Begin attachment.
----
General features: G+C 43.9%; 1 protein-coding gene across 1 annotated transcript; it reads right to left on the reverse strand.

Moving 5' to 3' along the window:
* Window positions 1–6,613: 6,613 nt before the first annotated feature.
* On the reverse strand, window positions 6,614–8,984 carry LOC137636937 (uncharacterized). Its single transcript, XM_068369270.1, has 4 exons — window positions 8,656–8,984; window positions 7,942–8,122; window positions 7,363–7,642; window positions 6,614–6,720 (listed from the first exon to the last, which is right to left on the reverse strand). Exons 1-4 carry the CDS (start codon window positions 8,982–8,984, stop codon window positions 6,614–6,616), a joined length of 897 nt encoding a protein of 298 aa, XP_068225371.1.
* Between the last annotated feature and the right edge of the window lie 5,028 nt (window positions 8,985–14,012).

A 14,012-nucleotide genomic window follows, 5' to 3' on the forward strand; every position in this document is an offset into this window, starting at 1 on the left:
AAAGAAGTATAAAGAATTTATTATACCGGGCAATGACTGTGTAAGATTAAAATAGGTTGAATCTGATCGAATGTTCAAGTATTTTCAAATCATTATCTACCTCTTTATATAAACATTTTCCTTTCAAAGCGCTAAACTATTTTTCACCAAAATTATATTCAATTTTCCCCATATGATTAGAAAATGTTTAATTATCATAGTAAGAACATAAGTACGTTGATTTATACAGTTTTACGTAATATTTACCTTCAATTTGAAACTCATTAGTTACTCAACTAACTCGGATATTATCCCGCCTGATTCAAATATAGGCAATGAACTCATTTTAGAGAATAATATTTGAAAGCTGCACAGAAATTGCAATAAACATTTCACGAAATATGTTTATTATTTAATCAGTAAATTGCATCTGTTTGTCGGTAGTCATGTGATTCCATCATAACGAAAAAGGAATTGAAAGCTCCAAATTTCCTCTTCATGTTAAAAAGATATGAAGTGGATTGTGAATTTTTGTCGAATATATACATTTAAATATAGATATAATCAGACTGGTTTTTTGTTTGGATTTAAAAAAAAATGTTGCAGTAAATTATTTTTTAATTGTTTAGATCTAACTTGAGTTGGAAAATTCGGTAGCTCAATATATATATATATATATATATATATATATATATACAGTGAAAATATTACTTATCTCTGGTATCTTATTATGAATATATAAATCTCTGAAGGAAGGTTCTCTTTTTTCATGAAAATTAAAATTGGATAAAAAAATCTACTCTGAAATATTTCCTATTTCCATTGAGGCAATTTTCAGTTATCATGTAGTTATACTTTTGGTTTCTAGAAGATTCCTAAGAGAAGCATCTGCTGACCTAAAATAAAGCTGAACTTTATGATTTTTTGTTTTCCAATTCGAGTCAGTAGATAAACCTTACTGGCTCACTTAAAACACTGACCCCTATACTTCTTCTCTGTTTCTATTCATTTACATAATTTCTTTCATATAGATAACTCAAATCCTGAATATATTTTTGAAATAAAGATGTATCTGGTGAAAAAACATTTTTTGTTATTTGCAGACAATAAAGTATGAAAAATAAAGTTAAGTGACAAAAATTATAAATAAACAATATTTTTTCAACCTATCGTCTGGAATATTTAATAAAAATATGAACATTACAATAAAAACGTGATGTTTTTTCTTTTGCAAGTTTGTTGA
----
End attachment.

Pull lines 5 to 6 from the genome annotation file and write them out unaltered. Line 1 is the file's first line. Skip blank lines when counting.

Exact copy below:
* Between the last annotated feature and the right edge of the window lie 5,028 nt (window positions 8,985–14,012).

A 14,012-nucleotide genomic window follows, 5' to 3' on the forward strand; every position in this document is an offset into this window, starting at 1 on the left: